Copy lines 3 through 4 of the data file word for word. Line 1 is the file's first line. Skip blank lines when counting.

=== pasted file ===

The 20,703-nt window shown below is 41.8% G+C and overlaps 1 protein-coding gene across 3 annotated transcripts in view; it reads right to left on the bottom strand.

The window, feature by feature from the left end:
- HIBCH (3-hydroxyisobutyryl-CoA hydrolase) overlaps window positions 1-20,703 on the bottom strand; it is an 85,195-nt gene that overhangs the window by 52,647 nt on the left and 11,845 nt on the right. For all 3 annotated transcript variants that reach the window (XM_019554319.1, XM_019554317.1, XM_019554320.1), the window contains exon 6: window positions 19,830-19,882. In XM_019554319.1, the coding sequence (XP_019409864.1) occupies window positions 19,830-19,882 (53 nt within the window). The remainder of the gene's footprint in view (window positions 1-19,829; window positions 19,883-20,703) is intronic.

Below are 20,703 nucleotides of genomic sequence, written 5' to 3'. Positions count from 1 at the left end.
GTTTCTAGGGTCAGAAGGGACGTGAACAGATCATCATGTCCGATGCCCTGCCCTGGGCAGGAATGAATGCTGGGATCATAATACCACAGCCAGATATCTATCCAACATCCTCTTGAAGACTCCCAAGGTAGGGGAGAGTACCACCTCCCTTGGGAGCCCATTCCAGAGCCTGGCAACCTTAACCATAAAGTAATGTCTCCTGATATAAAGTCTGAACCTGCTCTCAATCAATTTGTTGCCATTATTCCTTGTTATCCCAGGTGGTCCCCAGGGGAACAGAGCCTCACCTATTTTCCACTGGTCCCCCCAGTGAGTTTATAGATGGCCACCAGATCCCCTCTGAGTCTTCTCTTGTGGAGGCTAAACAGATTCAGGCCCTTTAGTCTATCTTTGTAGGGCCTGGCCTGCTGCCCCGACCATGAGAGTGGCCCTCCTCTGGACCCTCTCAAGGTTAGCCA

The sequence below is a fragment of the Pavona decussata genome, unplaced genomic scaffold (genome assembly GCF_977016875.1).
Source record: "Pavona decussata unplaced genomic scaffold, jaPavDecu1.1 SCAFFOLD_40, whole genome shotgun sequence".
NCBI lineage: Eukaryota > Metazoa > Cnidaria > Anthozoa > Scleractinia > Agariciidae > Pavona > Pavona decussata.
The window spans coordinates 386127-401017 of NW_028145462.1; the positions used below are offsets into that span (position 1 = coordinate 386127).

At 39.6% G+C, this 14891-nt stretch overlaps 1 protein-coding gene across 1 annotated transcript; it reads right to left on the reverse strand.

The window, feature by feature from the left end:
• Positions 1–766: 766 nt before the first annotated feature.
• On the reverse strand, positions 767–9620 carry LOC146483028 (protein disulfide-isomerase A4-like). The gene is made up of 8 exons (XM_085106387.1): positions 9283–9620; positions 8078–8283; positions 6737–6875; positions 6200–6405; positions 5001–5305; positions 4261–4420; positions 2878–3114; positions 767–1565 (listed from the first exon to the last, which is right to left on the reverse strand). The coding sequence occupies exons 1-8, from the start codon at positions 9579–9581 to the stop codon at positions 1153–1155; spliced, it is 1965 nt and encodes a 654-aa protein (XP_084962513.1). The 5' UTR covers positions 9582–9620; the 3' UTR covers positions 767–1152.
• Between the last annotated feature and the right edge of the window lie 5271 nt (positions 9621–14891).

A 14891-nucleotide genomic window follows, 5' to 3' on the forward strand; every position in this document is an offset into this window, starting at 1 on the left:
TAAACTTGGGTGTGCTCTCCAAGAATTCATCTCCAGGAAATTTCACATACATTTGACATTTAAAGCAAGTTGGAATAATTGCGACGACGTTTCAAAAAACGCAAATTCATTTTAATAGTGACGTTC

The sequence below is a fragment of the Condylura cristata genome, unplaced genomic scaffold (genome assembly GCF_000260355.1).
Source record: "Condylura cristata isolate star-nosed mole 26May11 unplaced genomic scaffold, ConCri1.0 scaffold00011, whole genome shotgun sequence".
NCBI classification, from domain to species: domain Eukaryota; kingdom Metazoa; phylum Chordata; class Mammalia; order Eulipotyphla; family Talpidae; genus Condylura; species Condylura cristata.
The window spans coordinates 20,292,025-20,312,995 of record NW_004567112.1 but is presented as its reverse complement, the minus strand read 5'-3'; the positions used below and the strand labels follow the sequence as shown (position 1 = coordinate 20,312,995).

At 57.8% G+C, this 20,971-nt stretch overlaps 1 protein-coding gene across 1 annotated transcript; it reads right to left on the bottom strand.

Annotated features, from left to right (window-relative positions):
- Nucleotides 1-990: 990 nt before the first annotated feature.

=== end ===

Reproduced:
- HIBCH (3-hydroxyisobutyryl-CoA hydrolase) overlaps window positions 1-20,703 on the bottom strand; it is an 85,195-nt gene that overhangs the window by 52,647 nt on the left and 11,845 nt on the right. For all 3 annotated transcript variants that reach the window (XM_019554319.1, XM_019554317.1, XM_019554320.1), the window contains exon 6: window positions 19,830-19,882. In XM_019554319.1, the coding sequence (XP_019409864.1) occupies window positions 19,830-19,882 (53 nt within the window). The remainder of the gene's footprint in view (window positions 1-19,829; window positions 19,883-20,703) is intronic.

Below are 20,703 nucleotides of genomic sequence, written 5' to 3'. Positions count from 1 at the left end.